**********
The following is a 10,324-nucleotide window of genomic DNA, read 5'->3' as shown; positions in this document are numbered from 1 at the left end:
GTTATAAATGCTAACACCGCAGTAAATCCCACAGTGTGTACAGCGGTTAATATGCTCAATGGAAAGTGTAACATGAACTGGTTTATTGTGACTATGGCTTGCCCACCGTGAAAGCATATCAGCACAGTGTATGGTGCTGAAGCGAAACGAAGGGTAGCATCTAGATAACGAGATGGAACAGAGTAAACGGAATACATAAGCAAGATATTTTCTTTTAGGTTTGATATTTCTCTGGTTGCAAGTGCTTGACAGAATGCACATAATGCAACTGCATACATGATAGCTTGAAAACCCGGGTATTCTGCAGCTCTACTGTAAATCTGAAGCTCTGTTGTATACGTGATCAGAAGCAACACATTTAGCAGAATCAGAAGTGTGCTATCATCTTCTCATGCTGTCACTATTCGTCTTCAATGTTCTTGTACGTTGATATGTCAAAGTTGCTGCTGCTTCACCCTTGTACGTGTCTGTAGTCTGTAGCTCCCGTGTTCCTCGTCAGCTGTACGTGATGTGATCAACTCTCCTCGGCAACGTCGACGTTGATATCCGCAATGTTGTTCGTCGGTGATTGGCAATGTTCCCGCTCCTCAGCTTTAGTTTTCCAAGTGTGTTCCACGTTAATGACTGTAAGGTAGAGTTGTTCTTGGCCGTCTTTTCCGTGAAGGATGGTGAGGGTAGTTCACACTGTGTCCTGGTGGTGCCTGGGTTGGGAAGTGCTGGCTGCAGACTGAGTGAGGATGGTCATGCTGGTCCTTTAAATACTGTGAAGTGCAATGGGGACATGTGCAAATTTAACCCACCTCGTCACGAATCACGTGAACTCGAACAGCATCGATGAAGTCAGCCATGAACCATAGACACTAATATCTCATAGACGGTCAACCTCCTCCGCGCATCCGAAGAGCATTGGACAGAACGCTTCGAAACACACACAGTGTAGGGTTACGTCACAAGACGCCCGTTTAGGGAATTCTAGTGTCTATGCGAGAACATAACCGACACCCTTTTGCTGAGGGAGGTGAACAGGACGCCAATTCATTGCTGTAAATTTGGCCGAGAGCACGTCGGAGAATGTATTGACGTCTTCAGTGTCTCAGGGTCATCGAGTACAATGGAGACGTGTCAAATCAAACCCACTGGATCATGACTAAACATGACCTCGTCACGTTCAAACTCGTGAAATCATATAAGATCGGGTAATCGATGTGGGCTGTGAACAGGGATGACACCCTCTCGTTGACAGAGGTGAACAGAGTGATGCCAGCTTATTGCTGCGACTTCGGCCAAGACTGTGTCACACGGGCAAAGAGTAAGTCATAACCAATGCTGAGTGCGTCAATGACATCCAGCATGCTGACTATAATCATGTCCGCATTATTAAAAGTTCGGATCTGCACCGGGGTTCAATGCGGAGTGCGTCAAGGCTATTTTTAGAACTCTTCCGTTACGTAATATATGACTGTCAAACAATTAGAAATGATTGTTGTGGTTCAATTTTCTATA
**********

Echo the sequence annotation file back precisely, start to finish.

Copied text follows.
The following is a 10,324-nucleotide window of genomic DNA, read 5'->3' as shown; positions in this document are numbered from 1 at the left end:
GTTATAAATGCTAACACCGCAGTAAATCCCACAGTGTGTACAGCGGTTAATATGCTCAATGGAAAGTGTAACATGAACTGGTTTATTGTGACTATGGCTTGCCCACCGTGAAAGCATATCAGCACAGTGTATGGTGCTGAAGCGAAACGAAGGGTAGCATCTAGATAACGAGATGGAACAGAGTAAACGGAATACATAAGCAAGATATTTTCTTTTAGGTTTGATATTTCTCTGGTTGCAAGTGCTTGACAGAATGCACATAATGCAACTGCATACATGATAGCTTGAAAACCCGGGTATTCTGCAGCTCTACTGTAAATCTGAAGCTCTGTTGTATACGTGATCAGAAGCAACACATTTAGCAGAATCAGAAGTGTGCTATCATCTTCTCATGCTGTCACTATTCGTCTTCAATGTTCTTGTACGTTGATATGTCAAAGTTGCTGCTGCTTCACCCTTGTACGTGTCTGTAGTCTGTAGCTCCCGTGTTCCTCGTCAGCTGTACGTGATGTGATCAACTCTCCTCGGCAACGTCGACGTTGATATCCGCAATGTTGTTCGTCGGTGATTGGCAATGTTCCCGCTCCTCAGCTTTAGTTTTCCAAGTGTGTTCCACGTTAATGACTGTAAGGTAGAGTTGTTCTTGGCCGTCTTTTCCGTGAAGGATGGTGAGGGTAGTTCACACTGTGTCCTGGTGGTGCCTGGGTTGGGAAGTGCTGGCTGCAGACTGAGTGAGGATGGTCATGCTGGTCCTTTAAATACTGTGAAGTGCAATGGGGACATGTGCAAATTTAACCCACCTCGTCACGAATCACGTGAACTCGAACAGCATCGATGAAGTCAGCCATGAACCATAGACACTAATATCTCATAGACGGTCAACCTCCTCCGCGCATCCGAAGAGCATTGGACAGAACGCTTCGAAACACACACAGTGTAGGGTTACGTCACAAGACGCCCGTTTAGGGAATTCTAGTGTCTATGCGAGAACATAACCGACACCCTTTTGCTGAGGGAGGTGAACAGGACGCCAATTCATTGCTGTAAATTTGGCCGAGAGCACGTCGGAGAATGTATTGACGTCTTCAGTGTCTCAGGGTCATCGAGTACAATGGAGACGTGTCAAATCAAACCCACTGGATCATGACTAAACATGACCTCGTCACGTTCAAACTCGTGAAATCATATAAGATCGGGTAATCGATGTGGGCTGTGAACAGGGATGACACCCTCTCGTTGACAGAGGTGAACAGAGTGATGCCAGCTTATTGCTGCGACTTCGGCCAAGACTGTGTCACACGGGCAAAGAGTAAGTCATAACCAATGCTGAGTGCGTCAATGACATCCAGCATGCTGACTATAATCATGTCCGCATTATTAAAAGTTCGGATCTGCACCGGGGTTCAATGCGGAGTGCGTCAAGGCTATTTTTAGAACTCTTCCGTTACGTAATATATGACTGTCAAACAATTAGAAATGATTGTTGTGGTTCAATTTTCTATA